Mini Review ARTICLE
Recent Applications of Interfacial Exciplex as Ideal Host of Power-Efficient OLEDs
- 1Center for Advanced Analytical Science, School of Chemistry and Chemical Engineering, Guangzhou University, Guangzhou, China
- 2State Key Laboratory of Polymer Physics and Chemistry, Changchun Institute of Applied Chemistry, Chinese Academy of Sciences, Changchun, China
Currently, exploring the applications of intermolecular donor-acceptor exciplex couple as host of OLEDs with phosphorescence, thermally activated delayed fluorescence (TADF) or fluorescence emitter as dopant is a hot topic. Compared to other host strategies, interfacial exciplex has the advantage in various aspects, such as barrier-free charge injection, unimpeded charge transport, and the energy-saving direct exciton formation process at the “Well”-like heterojunction interface region. Most importantly, due to a very fast and efficient reverse intersystem-crossing (RISC) process, such a host is capable of regulating singlet/triplet exciton populations in itself as well as in the dopant emitters both under photoluminescent (PL) and electroluminescent (EL) driving conditions. In this mini-review, we briefly summarize and comment on recent applications of this ideal host in OLEDs (including both thermal-evaporation OLEDs and solution-processed OLEDs) with diverse emitters, e.g., fluorescence, phosphorescence, delayed fluorescence, or others. Special attention is given to illustrate the peculiar achievement of high overall EL performance with superiorities of low driving voltages, slow roll-off rate, high power efficiencies and satisfied device lifetime using this host strategy, which is then concluded by personal perspectives on the relevant next-step in this field.
Since their invention in 1987 (Tang and Vanslyke, 1987), OLEDs have received persistent attention considering their great advantage in modern displays and lighting applications (Burroughes et al., 1990; Kido et al., 1995). With the development of phosphorescent emitters (Baldo et al., 1998), efficiencies of OLEDs have been significantly improved (Wang et al., 2018). Endo et al. (2011) launched new generation OLEDs by inventing efficient thermal-activated delayed fluorescence (TADF) emitters purely from aromatic carbon materials. On the basis of a high RISC rate and a high radiative decay rate (S1 → S0) in TADF emitters (Uoyama et al., 2012; Higuchi et al., 2015; Noda et al., 2018), or exciplex couples (Goushi and Adachi, 2012; Goushi et al., 2012; Hung et al., 2013, 2014; Liu et al., 2015a,c), highly efficient monochromatic and white TADF OLEDs have been achieved. Other candidates such as hybridized local and charge-transfer (HLCT) excited state molecules (Li et al., 2014) and radical-based double emission molecules (Ai et al., 2018) have also been reported and well-documented, showing the analogous cost and performance merits. However, irrespective of emitter categories, e.g., phosphorescent, TADF or fluorescent emitters, it is highly pursued ideal hosts that maximize their EL performance since critical parameters of OLEDs e.g., external quantum efficiency (EQE), power efficiency (PE), roll-off rate and device lifetime, are highly determined by host choices. Among those host strategies (Tao et al., 2011; Yook and Lee, 2014; Wang et al., 2019), interfacial exciplex seems an ideal choice since all these expected characteristics are simultaneously satisfied. Based on relevant publications and our understanding, this mini-review presents a short introduction on its application status and remarks on the future research direction.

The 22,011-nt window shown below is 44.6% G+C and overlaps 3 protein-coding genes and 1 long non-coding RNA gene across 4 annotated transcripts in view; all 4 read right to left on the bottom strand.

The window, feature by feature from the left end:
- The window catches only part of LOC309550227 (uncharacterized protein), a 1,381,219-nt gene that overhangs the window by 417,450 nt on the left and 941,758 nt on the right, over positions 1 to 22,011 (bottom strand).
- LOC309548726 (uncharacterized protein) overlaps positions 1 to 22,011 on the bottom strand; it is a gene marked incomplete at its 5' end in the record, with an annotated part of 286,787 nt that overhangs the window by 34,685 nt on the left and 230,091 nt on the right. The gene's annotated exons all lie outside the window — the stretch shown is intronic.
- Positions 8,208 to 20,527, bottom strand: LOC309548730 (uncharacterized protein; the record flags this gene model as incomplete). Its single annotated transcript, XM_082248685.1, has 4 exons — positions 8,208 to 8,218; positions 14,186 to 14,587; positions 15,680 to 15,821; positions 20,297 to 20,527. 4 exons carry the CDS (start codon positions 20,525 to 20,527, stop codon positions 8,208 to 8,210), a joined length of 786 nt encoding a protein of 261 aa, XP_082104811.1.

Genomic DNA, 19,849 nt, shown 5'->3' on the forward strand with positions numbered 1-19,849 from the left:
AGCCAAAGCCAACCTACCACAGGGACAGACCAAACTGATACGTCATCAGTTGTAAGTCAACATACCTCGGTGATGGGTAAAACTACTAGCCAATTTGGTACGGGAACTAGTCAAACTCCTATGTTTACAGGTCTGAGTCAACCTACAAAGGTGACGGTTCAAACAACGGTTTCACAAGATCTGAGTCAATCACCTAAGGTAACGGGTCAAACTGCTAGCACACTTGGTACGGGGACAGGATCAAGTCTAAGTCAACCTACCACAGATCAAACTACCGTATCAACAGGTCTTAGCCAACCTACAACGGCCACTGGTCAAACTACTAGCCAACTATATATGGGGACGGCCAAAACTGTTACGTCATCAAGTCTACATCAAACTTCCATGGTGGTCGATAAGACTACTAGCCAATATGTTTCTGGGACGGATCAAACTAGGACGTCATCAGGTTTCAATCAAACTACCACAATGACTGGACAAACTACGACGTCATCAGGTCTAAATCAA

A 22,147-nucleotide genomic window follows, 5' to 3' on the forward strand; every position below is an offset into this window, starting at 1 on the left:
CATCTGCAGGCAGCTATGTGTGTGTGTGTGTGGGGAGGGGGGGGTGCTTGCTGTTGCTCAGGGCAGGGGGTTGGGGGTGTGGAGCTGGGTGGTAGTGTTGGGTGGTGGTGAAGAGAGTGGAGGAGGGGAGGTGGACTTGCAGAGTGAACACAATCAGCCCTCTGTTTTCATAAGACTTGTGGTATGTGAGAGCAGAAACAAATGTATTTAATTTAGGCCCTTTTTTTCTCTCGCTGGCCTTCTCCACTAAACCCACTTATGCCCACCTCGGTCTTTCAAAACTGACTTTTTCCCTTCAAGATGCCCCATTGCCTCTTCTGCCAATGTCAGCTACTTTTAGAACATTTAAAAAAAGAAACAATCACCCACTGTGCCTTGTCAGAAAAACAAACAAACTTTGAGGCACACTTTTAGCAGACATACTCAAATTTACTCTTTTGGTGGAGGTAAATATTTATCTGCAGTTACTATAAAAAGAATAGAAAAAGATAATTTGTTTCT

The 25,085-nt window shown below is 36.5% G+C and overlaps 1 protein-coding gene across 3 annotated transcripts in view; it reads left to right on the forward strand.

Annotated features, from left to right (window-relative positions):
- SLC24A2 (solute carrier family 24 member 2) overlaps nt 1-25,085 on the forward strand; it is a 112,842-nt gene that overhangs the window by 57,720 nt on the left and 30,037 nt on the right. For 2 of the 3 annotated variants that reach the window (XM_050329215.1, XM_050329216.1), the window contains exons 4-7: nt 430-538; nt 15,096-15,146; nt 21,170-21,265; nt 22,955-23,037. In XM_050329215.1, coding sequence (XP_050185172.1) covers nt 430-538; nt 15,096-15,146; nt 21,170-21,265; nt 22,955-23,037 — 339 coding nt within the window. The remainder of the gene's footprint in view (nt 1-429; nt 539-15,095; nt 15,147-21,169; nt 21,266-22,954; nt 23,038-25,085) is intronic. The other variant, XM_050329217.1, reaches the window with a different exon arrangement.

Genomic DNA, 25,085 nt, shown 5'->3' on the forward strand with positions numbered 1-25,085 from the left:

Interfacial Exciplex as Host in Thermal-Evaporated OLEDs